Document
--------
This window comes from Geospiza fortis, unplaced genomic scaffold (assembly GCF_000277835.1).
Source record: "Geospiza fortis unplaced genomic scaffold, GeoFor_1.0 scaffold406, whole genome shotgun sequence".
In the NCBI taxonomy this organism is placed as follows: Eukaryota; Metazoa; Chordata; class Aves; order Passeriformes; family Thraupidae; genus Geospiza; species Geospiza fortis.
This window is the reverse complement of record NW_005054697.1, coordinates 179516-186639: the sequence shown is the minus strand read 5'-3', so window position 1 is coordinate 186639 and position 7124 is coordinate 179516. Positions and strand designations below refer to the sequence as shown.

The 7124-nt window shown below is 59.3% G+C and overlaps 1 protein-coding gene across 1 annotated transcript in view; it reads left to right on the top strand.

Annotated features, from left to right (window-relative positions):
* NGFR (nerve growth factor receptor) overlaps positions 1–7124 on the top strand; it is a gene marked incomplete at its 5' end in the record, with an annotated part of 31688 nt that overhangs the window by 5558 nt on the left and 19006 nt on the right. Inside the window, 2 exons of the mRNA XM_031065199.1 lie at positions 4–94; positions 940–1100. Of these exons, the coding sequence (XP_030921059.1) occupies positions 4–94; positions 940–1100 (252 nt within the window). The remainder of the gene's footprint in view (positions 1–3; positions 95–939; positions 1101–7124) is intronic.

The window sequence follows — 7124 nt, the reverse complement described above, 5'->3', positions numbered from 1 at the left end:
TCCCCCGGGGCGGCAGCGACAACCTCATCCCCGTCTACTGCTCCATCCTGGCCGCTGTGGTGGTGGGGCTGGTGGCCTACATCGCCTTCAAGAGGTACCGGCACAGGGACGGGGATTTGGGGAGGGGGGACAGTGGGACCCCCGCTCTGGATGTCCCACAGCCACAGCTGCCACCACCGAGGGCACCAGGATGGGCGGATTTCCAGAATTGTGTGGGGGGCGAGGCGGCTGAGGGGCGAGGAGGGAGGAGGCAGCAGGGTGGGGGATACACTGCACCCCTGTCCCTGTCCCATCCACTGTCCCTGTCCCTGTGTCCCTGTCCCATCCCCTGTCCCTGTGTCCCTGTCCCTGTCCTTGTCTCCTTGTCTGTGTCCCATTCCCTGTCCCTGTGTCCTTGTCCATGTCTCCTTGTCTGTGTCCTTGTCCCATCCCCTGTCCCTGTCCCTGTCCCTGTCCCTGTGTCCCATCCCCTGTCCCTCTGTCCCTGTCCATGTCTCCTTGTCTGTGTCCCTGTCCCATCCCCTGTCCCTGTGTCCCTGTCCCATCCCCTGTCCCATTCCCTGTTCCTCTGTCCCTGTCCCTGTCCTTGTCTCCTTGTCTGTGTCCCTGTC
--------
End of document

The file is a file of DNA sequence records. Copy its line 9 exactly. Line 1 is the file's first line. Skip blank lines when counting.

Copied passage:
TCCCCCGGGGCGGCAGCGACAACCTCATCCCCGTCTACTGCTCCATCCTGGCCGCTGTGGTGGTGGGGCTGGTGGCCTACATCGCCTTCAAGAGGTACCGGCACAGGGACGGGGATTTGGGGAGGGGGGACAGTGGGACCCCCGCTCTGGATGTCCCACAGCCACAGCTGCCACCACCGAGGGCACCAGGATGGGCGGATTTCCAGAATTGTGTGGGGGGCGAGGCGGCTGAGGGGCGAGGAGGGAGGAGGCAGCAGGGTGGGGGATACACTGCACCCCTGTCCCTGTCCCATCCACTGTCCCTGTCCCTGTGTCCCTGTCCCATCCCCTGTCCCTGTGTCCCTGTCCCTGTCCTTGTCTCCTTGTCTGTGTCCCATTCCCTGTCCCTGTGTCCTTGTCCATGTCTCCTTGTCTGTGTCCTTGTCCCATCCCCTGTCCCTGTCCCTGTCCCTGTCCCTGTGTCCCATCCCCTGTCCCTCTGTCCCTGTCCATGTCTCCTTGTCTGTGTCCCTGTCCCATCCCCTGTCCCTGTGTCCCTGTCCCATCCCCTGTCCCATTCCCTGTTCCTCTGTCCCTGTCCCTGTCCTTGTCTCCTTGTCTGTGTCCCTGTC